Video Series


Video Transcript

When you watch the best players on the PGA Tour you’ll often see that there’s no one set perfect position for the top of the back swing. And if there’s no one perfect position at the top of the back swing for the pros, it’s a fair bet that there’s no perfect position for the amateurs in the game as well. What we want to try and do is create the longest swing we can possibly do maintaining good key fundamentals. And this is often different for different people, different sizes, different flexibilities, different injuries. So the way we set up to the golf ball here, we’ve got a nice strong set up position and now I’m going to wind up as far as I can. And I wind up, and I turn, and I find my restriction is about here which for me is around about two o’clock with a bit if momentum probably gets the club to three o’clock about horizontal. Now I can swing the ball further than that. I’ll show you I can swing it right away down, set point almost back towards the golf ball. So why don’t I do the big long swing in my swing normally? Well the problem is I’ve lost my fundamentals that I mentioned right at the start. So as I turn back here, there’re certain things that have gone wrong, for example, my legs are far too active in the long swing. My left elbow bends far too much in the long swing, my wrist collapsed in the long swing. And those are three things, three key things really that would start to reduce my accuracy and my consistency of my shots.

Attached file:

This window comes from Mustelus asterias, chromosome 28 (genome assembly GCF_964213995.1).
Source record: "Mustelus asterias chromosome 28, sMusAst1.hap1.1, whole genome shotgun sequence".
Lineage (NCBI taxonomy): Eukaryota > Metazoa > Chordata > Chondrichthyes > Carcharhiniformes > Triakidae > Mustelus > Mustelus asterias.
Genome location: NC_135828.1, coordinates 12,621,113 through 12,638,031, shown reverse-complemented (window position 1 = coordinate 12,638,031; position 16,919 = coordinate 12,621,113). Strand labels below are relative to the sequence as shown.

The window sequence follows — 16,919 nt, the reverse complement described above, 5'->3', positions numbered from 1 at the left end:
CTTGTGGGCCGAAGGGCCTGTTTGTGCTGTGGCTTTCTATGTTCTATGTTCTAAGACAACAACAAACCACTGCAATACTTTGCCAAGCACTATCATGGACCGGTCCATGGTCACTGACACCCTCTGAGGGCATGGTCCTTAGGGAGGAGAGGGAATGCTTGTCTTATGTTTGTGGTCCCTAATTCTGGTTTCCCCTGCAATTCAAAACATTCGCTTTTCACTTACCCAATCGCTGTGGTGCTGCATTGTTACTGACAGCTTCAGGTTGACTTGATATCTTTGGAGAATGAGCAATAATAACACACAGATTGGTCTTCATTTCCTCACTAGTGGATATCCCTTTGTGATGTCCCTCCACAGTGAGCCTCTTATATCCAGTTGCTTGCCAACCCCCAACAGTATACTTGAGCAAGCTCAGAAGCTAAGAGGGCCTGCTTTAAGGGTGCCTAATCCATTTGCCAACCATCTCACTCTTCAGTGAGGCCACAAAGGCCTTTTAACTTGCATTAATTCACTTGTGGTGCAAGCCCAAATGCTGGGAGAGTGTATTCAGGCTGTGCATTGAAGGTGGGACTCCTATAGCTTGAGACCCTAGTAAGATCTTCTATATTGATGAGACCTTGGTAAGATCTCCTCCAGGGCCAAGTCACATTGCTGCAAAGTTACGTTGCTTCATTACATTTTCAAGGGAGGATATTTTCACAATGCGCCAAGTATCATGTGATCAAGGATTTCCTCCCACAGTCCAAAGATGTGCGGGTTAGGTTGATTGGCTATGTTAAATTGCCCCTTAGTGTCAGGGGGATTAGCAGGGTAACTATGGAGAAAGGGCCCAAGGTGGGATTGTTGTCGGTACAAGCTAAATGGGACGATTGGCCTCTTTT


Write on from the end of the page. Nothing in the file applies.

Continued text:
So we want to try and make the longest back turn we can without the left knee collapsing too much. Without the left arm bending at all, and without the left wrist collapsing more than 90 degrees. So as we turn back now, left knee is still, left arm is still, left wrist goes to 90, then we get back to that sort of three o’clock and just shy of three o’clock position. So when you’re practicing, when you’re playing, and you’re trying to work out how far back your swing should go, go as far back as you can, without breaking the fundamentals. Left knee, left elbow and left wrist they are a problem. If we can get those three in good positions you can turn back as far as you like. And I would suggest as long as you get the club passed to one o’clock you’re going to generate enough power to be able to play the game to a descent standard. So if your swing is a bit restricted you to a bad back or injury, one o’clock is going to be okay. Anything less than one o’clock, you probably not going to be able to hit the ball far enough then we might allow you to break one of the fundamentals we’d lose consistency, we’d gain a bit of extra distance. But if you can keep your left knee, your left arm, and your wrist, good positions, two o’clock, that’s going to be perfect. And that’s how far back you should swing your club.